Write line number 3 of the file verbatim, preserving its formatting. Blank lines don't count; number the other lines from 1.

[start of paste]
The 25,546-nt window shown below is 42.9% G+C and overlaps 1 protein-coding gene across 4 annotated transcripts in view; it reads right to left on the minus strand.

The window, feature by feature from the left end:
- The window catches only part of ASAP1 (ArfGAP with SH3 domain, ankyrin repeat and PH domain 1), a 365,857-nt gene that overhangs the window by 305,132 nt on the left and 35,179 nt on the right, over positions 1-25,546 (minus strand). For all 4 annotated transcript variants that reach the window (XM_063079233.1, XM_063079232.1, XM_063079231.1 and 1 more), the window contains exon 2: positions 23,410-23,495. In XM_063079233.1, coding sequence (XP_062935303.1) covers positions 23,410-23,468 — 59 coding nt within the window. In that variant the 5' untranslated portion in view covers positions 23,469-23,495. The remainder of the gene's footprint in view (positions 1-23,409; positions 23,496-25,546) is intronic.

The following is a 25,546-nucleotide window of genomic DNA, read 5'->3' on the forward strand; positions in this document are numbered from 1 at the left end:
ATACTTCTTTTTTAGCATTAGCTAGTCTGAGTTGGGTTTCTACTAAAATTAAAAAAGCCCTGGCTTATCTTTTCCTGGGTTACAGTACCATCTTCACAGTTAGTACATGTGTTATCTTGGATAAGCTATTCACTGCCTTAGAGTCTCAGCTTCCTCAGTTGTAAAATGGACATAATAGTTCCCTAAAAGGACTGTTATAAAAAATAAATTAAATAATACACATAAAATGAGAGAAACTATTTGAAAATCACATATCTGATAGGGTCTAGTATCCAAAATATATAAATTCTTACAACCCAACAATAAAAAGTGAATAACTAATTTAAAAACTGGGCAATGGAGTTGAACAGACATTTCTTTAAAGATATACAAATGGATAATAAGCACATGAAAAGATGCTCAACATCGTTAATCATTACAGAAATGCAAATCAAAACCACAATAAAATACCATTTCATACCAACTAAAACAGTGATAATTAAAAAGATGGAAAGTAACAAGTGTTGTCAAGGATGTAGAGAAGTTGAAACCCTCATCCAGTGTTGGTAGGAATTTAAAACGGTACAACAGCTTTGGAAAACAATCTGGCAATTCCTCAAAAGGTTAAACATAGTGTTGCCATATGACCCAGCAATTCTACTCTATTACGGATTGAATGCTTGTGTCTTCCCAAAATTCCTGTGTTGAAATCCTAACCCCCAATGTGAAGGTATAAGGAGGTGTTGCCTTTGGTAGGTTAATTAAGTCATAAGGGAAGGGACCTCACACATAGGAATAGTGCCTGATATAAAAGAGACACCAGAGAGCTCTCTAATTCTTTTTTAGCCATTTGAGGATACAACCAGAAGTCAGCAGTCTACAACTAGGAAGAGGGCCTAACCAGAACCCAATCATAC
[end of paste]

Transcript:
- The window catches only part of ASAP1 (ArfGAP with SH3 domain, ankyrin repeat and PH domain 1), a 365,857-nt gene that overhangs the window by 305,132 nt on the left and 35,179 nt on the right, over positions 1-25,546 (minus strand). For all 4 annotated transcript variants that reach the window (XM_063079233.1, XM_063079232.1, XM_063079231.1 and 1 more), the window contains exon 2: positions 23,410-23,495. In XM_063079233.1, coding sequence (XP_062935303.1) covers positions 23,410-23,468 — 59 coding nt within the window. In that variant the 5' untranslated portion in view covers positions 23,469-23,495. The remainder of the gene's footprint in view (positions 1-23,409; positions 23,496-25,546) is intronic.